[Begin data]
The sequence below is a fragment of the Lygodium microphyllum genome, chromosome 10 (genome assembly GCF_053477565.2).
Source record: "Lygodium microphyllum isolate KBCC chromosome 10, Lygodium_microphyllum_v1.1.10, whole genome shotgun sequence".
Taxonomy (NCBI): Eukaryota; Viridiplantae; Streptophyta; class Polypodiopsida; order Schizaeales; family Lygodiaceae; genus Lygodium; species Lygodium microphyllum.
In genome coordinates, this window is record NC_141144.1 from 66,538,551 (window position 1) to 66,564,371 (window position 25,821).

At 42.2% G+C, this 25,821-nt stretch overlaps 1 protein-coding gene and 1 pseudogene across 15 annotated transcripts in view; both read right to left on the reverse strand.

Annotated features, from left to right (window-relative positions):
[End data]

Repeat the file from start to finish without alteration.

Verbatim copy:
The sequence below is a fragment of the Lygodium microphyllum genome, chromosome 10 (genome assembly GCF_053477565.2).
Source record: "Lygodium microphyllum isolate KBCC chromosome 10, Lygodium_microphyllum_v1.1.10, whole genome shotgun sequence".
Taxonomy (NCBI): Eukaryota; Viridiplantae; Streptophyta; class Polypodiopsida; order Schizaeales; family Lygodiaceae; genus Lygodium; species Lygodium microphyllum.
In genome coordinates, this window is record NC_141144.1 from 66,538,551 (window position 1) to 66,564,371 (window position 25,821).

At 42.2% G+C, this 25,821-nt stretch overlaps 1 protein-coding gene and 1 pseudogene across 15 annotated transcripts in view; both read right to left on the reverse strand.

Annotated features, from left to right (window-relative positions):